Wednesday, March 15, 2006
Ninth Circuit Asks California Supreme Court to Clarify Ruling on Publication of Facts About Past Crimes
By a MetNews Staff Writer
A panel of the Ninth U.S. Circuit Court of Appeals yesterday asked the California Supreme Court to decide whether its 2004 ruling privileging the publication of facts from the public record about an individual’s past crimes applies to non-media defendants.
In certifying the question to the state’s high court, Senior Judge Betty B. Fletcher said the federal court’s ruling in a dispute over information allegedly published on a Web site by Palm Springs attorney David Lynch would turn on the answer.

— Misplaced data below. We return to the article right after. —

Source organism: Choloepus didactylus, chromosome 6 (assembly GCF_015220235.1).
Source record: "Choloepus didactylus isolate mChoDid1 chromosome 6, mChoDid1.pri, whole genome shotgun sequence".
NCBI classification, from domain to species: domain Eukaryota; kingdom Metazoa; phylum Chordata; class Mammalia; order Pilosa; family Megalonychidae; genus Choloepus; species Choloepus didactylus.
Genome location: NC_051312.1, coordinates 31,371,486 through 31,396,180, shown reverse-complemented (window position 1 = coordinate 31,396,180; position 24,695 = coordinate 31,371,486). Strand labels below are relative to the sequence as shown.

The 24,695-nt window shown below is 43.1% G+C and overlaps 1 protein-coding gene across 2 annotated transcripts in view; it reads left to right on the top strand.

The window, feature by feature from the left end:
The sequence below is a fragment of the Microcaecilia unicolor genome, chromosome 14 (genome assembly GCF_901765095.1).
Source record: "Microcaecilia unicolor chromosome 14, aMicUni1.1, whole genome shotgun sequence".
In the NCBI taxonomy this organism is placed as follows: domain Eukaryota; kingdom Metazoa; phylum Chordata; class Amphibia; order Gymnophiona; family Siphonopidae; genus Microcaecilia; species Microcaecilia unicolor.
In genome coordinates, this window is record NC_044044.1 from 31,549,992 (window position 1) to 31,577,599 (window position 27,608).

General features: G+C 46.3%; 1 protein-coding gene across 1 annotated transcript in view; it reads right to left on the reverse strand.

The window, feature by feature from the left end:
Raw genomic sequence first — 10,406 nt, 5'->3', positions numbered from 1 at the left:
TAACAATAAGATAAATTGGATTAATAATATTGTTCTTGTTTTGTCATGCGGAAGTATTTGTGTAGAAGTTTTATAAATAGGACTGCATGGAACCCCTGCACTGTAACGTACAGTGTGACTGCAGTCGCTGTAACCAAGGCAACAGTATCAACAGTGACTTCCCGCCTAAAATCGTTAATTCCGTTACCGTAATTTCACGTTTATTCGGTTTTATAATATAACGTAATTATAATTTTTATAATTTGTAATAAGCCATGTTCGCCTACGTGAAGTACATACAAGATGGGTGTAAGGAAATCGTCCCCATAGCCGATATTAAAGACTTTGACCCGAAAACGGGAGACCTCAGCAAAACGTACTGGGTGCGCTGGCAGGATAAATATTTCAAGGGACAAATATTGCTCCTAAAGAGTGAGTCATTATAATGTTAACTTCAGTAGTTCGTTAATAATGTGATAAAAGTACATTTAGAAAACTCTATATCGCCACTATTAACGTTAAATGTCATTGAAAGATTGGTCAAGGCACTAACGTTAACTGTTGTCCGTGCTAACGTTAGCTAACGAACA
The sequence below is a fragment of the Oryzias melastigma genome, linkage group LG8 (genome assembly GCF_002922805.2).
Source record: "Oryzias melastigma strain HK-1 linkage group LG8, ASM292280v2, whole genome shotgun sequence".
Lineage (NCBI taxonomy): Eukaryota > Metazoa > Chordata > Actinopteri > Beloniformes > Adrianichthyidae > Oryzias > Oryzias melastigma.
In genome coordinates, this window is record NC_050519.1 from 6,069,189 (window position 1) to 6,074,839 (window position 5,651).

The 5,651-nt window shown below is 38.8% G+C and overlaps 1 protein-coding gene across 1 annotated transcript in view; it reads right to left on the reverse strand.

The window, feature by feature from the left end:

Lynch was sued by Readylink Healthcare and its owner, Barry Treash, in 2004. Treash claimed that after unsuccessfully representing a former Readylink employee in trade secret litigation brought by his company, Lynch launched a vendetta against him and Readylink, devoting a page on his Web site to soliciting clients for suits against them.
The only potentially viable claim in the suit, Fletcher said, was for invasion of privacy and related to a link on Lynch’s Web site which allegedly generated a page with the following assertion:
“The Public Records of the United States District Court for the Central District of California, more particularly, Case No. CR 84-298, reflect that on July 24, 1984, Barry Lynn Treash, date of birth December 25, 1944, was convicted of multiple felonies. He served time in Federal Prison and was released in 1988. He was then on probation until 1993. The documents speak for themselves. I urge everyone to read these documents to make an informed decision about Barry’s reputation and whether or not to do business with him.”